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Rejection of .SS ?[edit]

Some countries like Holland do not allow Car licence plates with SS, SD, and SA on them due to unpleasant associations during WWII with the Nazi regime of the period.

At the same time on the Allied side during WWII, SS continued to stand for the honourable Steam Ship.

Tabletop (talk) 05:04, 7 October 2011 (UTC)

Is this bit about Nazi Germany really relevant to this article? Especially now that the TLD has been approved, this seems like an odd an irrelevant comment. -- (talk) 05:22, 15 November 2011 (UTC)

I agree, it's far too prominent here. It is sourced from one remark by a goverment official and the remark refers to unspecified "some people say" which IMHO makes it second-hand hearsay. Roger (talk) 07:57, 15 November 2011 (UTC)
Agreed, it was valuable in the beginning, but seeing that noone picked it up in the media it is little more than heresay (by -admittedly- a government official). As far as I am concerned it can go... L.tak (talk) 09:23, 15 November 2011 (UTC)

I have implemented it (no objections on this page in 1.5 months); but it seems we don't have a unanimous decision, because my removal was reverted... Feel free to bring arguments to the dicussion here.. L.tak (talk) 07:24, 7 December 2011 (UTC)

History is perfectly relevant, and the comment was made by a fairly high-ranking government official (an Undersecretary), not some random guy. Further, we are talking about 1 single sentence! If the comment had been made by a lesser figure or our coverage was at least paragraph in length, I would be more inclined to accept undue weight arguments. --Cybercobra (talk) 08:40, 7 December 2011 (UTC)
But the figure said "some people say", and we have no source of that; and it was really only very shortly said to be an issue, running thus less than 1 news cycle. Per WP:NOTNEWS that is not enough and -even the 1 sentence- seems undue weight to me. I will start an rfc so we can get some wider idea from the community though to see if we can establish a consensus on the matter... L.tak (talk) 09:14, 7 December 2011 (UTC)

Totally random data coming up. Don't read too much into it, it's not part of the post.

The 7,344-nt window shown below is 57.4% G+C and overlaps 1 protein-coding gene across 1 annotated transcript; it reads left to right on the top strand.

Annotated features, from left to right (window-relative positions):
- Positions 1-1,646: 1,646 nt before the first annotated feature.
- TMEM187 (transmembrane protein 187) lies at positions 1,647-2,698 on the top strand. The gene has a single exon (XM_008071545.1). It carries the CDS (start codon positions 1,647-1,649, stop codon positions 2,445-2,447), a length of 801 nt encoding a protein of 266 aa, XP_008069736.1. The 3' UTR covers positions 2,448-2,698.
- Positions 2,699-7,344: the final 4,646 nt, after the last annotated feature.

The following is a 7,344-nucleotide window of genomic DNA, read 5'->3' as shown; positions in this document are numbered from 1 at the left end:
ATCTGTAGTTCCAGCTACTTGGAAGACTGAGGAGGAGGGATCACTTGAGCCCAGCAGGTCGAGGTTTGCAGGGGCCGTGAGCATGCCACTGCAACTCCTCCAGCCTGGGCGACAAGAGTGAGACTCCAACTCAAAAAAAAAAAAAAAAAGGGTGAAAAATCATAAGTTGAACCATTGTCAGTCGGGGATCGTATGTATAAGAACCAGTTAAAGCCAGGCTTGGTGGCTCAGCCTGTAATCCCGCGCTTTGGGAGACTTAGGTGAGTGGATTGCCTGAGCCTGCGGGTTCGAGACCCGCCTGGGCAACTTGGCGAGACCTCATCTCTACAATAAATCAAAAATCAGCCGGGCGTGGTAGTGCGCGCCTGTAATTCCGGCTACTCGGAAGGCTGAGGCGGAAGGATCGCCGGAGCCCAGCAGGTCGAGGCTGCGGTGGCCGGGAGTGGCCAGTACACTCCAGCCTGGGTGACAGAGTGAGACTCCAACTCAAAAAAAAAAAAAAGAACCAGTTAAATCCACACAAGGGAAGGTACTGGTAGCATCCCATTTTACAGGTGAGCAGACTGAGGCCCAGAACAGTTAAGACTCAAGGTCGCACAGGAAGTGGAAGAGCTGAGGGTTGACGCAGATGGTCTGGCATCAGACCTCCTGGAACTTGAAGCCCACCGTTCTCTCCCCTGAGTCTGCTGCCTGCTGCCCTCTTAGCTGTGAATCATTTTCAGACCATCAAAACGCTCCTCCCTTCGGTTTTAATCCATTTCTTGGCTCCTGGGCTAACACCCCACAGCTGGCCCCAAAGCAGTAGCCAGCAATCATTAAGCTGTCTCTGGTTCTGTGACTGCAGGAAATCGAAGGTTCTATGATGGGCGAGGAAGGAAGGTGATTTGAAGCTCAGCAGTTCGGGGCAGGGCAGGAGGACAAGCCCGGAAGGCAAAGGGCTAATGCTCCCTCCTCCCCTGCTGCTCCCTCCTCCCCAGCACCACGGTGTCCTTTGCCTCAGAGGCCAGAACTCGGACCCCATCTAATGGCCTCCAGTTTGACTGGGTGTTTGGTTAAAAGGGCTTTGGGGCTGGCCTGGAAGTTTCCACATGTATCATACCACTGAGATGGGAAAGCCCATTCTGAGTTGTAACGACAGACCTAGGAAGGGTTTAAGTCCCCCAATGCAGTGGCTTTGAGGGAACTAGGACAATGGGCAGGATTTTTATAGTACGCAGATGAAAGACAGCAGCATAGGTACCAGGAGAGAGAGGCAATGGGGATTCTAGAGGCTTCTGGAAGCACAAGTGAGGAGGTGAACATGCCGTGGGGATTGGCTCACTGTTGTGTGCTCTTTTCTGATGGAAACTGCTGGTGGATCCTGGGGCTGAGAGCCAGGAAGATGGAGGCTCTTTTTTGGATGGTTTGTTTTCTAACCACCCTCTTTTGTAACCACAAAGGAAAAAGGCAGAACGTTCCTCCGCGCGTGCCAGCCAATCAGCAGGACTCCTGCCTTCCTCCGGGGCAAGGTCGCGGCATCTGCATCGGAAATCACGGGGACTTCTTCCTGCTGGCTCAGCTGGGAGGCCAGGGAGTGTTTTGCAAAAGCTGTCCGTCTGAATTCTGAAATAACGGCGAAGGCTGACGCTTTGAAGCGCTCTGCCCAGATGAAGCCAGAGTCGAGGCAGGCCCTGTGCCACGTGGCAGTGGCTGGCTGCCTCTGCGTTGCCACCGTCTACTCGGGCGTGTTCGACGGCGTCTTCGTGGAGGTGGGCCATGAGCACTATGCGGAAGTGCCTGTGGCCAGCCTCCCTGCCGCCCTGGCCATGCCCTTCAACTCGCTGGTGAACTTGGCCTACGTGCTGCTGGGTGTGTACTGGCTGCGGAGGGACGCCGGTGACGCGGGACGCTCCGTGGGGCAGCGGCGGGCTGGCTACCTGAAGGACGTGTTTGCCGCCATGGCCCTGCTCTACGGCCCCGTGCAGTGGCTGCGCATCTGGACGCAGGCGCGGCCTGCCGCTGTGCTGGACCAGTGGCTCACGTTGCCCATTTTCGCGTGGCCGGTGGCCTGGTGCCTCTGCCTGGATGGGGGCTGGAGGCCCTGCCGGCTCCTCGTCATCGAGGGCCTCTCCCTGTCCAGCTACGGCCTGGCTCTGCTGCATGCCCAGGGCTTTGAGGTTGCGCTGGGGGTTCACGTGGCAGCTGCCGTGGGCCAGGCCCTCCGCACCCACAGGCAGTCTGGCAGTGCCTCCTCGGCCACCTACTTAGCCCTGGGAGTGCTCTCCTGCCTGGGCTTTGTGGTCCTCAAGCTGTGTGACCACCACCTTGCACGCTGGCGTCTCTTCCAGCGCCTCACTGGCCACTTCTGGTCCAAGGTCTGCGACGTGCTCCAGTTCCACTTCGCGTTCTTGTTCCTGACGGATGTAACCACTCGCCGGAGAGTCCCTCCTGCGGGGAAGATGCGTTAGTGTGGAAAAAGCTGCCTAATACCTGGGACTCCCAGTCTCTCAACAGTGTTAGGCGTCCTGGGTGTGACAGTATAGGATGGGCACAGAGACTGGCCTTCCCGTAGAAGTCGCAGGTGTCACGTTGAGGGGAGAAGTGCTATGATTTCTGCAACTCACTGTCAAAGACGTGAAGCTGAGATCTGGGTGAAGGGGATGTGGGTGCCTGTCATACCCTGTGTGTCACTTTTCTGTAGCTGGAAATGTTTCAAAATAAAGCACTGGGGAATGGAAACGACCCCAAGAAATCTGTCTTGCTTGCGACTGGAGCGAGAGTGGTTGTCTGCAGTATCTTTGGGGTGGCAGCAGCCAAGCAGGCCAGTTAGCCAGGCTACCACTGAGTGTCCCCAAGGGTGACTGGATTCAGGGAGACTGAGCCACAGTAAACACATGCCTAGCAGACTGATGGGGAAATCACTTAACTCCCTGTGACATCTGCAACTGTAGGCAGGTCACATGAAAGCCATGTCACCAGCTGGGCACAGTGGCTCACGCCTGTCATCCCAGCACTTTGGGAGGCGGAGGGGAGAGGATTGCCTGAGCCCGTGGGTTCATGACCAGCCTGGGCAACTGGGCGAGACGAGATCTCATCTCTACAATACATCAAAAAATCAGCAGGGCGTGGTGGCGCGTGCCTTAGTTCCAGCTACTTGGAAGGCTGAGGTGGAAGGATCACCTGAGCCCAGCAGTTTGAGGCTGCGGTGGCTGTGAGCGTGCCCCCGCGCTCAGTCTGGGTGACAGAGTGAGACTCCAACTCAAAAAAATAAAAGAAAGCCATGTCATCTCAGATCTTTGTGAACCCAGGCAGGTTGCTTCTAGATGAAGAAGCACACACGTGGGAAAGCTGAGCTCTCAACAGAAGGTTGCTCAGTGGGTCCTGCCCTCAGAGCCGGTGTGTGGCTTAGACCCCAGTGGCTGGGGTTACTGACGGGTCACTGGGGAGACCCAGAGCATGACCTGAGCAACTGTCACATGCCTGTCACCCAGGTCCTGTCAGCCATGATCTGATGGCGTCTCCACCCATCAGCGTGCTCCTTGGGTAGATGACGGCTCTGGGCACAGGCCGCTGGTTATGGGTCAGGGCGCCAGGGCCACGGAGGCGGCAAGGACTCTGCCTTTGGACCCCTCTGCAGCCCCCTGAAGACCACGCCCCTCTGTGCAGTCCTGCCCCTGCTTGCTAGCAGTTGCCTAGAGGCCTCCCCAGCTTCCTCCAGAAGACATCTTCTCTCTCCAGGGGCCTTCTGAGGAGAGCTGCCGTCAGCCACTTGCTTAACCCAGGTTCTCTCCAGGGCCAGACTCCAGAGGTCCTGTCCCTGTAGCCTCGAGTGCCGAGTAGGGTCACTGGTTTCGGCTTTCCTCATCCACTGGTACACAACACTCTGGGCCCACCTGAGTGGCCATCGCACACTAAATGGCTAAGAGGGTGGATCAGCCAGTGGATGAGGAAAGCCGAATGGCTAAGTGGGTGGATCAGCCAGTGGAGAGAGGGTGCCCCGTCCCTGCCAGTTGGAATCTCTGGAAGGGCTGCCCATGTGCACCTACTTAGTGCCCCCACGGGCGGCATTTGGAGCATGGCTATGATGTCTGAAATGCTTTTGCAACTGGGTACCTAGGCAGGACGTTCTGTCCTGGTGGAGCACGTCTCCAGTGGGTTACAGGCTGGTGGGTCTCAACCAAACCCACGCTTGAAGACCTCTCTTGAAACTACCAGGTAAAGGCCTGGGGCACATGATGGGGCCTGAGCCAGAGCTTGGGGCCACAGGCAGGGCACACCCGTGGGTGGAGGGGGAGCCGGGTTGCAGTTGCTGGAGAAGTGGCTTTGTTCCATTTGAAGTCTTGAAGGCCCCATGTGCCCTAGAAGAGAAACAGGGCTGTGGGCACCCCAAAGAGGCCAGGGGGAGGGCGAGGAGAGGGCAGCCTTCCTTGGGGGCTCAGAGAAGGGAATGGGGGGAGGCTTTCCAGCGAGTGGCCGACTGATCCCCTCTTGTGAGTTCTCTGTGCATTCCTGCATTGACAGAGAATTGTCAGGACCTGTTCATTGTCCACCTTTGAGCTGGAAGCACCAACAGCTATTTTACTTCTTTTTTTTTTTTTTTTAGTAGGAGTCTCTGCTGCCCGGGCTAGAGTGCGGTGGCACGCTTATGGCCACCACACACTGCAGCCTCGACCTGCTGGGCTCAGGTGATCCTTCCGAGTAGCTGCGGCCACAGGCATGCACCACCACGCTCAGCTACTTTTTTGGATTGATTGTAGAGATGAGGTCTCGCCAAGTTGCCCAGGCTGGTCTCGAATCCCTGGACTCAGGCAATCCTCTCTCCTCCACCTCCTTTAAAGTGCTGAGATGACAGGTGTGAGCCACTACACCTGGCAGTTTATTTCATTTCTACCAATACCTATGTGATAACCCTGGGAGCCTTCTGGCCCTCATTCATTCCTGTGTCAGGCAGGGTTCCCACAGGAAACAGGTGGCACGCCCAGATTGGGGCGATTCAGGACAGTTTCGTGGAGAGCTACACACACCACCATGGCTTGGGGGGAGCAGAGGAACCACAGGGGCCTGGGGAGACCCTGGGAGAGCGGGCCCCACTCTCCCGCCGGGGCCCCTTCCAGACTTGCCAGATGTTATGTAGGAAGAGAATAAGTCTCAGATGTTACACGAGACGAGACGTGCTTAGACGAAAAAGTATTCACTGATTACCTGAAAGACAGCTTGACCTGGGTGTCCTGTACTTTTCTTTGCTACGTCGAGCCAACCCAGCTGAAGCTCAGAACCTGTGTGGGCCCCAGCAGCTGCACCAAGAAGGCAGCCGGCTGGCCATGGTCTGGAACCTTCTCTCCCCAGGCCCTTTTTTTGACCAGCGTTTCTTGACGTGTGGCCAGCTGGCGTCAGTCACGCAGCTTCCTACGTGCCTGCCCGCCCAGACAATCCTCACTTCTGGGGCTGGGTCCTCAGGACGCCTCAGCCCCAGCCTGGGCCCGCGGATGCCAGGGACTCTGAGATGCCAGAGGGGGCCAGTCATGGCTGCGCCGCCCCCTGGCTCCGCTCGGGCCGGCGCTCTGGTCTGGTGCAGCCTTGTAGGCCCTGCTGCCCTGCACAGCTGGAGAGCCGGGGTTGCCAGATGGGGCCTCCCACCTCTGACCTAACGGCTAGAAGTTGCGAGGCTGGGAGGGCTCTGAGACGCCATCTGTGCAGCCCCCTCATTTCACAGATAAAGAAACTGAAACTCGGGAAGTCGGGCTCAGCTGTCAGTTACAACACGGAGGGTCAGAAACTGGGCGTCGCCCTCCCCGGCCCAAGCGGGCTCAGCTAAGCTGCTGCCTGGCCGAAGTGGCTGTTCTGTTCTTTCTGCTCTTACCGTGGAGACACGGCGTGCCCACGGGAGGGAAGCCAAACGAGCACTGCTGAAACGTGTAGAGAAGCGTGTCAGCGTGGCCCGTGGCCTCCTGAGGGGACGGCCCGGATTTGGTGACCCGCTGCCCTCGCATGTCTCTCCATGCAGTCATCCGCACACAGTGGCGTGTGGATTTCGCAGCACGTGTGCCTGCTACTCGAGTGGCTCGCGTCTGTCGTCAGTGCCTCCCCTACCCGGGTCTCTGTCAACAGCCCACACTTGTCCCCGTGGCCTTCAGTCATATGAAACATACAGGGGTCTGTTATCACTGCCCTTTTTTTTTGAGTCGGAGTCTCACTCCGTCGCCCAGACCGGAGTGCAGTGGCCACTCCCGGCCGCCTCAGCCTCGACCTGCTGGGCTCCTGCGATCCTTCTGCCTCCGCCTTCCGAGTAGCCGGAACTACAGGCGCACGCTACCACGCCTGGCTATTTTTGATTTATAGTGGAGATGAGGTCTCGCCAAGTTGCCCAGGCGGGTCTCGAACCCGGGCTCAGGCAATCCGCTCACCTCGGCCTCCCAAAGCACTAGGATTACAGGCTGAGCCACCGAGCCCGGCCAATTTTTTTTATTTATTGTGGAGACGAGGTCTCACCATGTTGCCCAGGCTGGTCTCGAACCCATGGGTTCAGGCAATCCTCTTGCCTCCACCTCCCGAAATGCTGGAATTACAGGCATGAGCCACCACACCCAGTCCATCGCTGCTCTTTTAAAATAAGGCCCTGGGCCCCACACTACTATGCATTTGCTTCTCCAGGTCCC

Should the historical concern of the use of the abbreviation ss be noted?[edit]

Just to clarify the point of the discussion I requested comment on, I have started a new section. The question at hand is:

  • Presently there is a text in the article of a S.Sudan Undersecretary stating that there "had initially been concerns about the ccTLD request's possible rejection due to SS also being an abbreviation for Schutzstaffel, the paramilitary force of Nazi Germany". Should that stay in, or should it be removed (see previous section for discussion)?

I'm not sure whether it's required to be removed, but it's not really very important, and the article would not suffer if it were to be removed... AnonMoos (talk) 16:45, 7 December 2011 (UTC)

It would suffer, albeit to an admittedly minor extent, in that part of .ss's history would be lost. Once the domain has existed longer and the article is expanded, the sentence's weight will be diluted even further. It makes for an interesting historical footnote; I'm not suggesting it be emphasized at all. --Cybercobra (talk) 17:40, 7 December 2011 (UTC)
  • I'm inclined to leave it in. It is part of a wider cultural phenomenon, illustrated, for example, by Microsoft's "Windows update" which removed a swastika symbol from the Windows "Dingbats" font. Rich Farmbrough, 19:26, 7 December 2011 (UTC).
Stay in. Gerardw (talk) 19:03, 8 December 2011 (UTC)
  • I see no reason to remove it. Darkness Shines (talk) 22:00, 8 December 2011 (UTC)
  • Some blogger ranting about this subject wouldn't be worth noting, but this comment was from a government official with responsibilities in this area. If nothing else, it's worth leaving in for the benefit of readers who think, "Gee, didn't anyone notice that this was the abbreviation for the Nazi entity?" JamesMLane t c 11:57, 24 December 2011 (UTC)